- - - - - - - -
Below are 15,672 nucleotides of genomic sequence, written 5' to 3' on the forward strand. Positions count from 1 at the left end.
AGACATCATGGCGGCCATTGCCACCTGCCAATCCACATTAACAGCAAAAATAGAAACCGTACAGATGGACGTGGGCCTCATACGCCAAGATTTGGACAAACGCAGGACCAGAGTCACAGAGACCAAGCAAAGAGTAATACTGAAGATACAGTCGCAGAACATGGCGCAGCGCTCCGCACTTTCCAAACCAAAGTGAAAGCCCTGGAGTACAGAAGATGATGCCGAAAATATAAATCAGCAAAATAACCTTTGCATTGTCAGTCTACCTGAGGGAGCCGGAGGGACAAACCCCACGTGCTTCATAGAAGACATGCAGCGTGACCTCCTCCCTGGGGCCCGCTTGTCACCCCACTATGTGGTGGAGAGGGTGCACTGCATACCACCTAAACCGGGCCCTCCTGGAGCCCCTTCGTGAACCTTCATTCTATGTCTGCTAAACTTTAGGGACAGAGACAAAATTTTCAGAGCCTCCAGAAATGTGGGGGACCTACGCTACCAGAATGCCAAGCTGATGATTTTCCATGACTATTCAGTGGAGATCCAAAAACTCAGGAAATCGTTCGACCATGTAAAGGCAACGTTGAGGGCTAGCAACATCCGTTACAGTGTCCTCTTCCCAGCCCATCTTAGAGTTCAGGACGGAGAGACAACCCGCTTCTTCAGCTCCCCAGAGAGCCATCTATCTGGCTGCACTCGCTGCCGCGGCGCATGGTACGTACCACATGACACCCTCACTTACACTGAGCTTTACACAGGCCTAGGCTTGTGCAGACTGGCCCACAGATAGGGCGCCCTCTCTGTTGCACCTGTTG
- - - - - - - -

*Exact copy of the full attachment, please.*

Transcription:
Below are 15,672 nucleotides of genomic sequence, written 5' to 3' on the forward strand. Positions count from 1 at the left end.
AGACATCATGGCGGCCATTGCCACCTGCCAATCCACATTAACAGCAAAAATAGAAACCGTACAGATGGACGTGGGCCTCATACGCCAAGATTTGGACAAACGCAGGACCAGAGTCACAGAGACCAAGCAAAGAGTAATACTGAAGATACAGTCGCAGAACATGGCGCAGCGCTCCGCACTTTCCAAACCAAAGTGAAAGCCCTGGAGTACAGAAGATGATGCCGAAAATATAAATCAGCAAAATAACCTTTGCATTGTCAGTCTACCTGAGGGAGCCGGAGGGACAAACCCCACGTGCTTCATAGAAGACATGCAGCGTGACCTCCTCCCTGGGGCCCGCTTGTCACCCCACTATGTGGTGGAGAGGGTGCACTGCATACCACCTAAACCGGGCCCTCCTGGAGCCCCTTCGTGAACCTTCATTCTATGTCTGCTAAACTTTAGGGACAGAGACAAAATTTTCAGAGCCTCCAGAAATGTGGGGGACCTACGCTACCAGAATGCCAAGCTGATGATTTTCCATGACTATTCAGTGGAGATCCAAAAACTCAGGAAATCGTTCGACCATGTAAAGGCAACGTTGAGGGCTAGCAACATCCGTTACAGTGTCCTCTTCCCAGCCCATCTTAGAGTTCAGGACGGAGAGACAACCCGCTTCTTCAGCTCCCCAGAGAGCCATCTATCTGGCTGCACTCGCTGCCGCGGCGCATGGTACGTACCACATGACACCCTCACTTACACTGAGCTTTACACAGGCCTAGGCTTGTGCAGACTGGCCCACAGATAGGGCGCCCTCTCTGTTGCACCTGTTG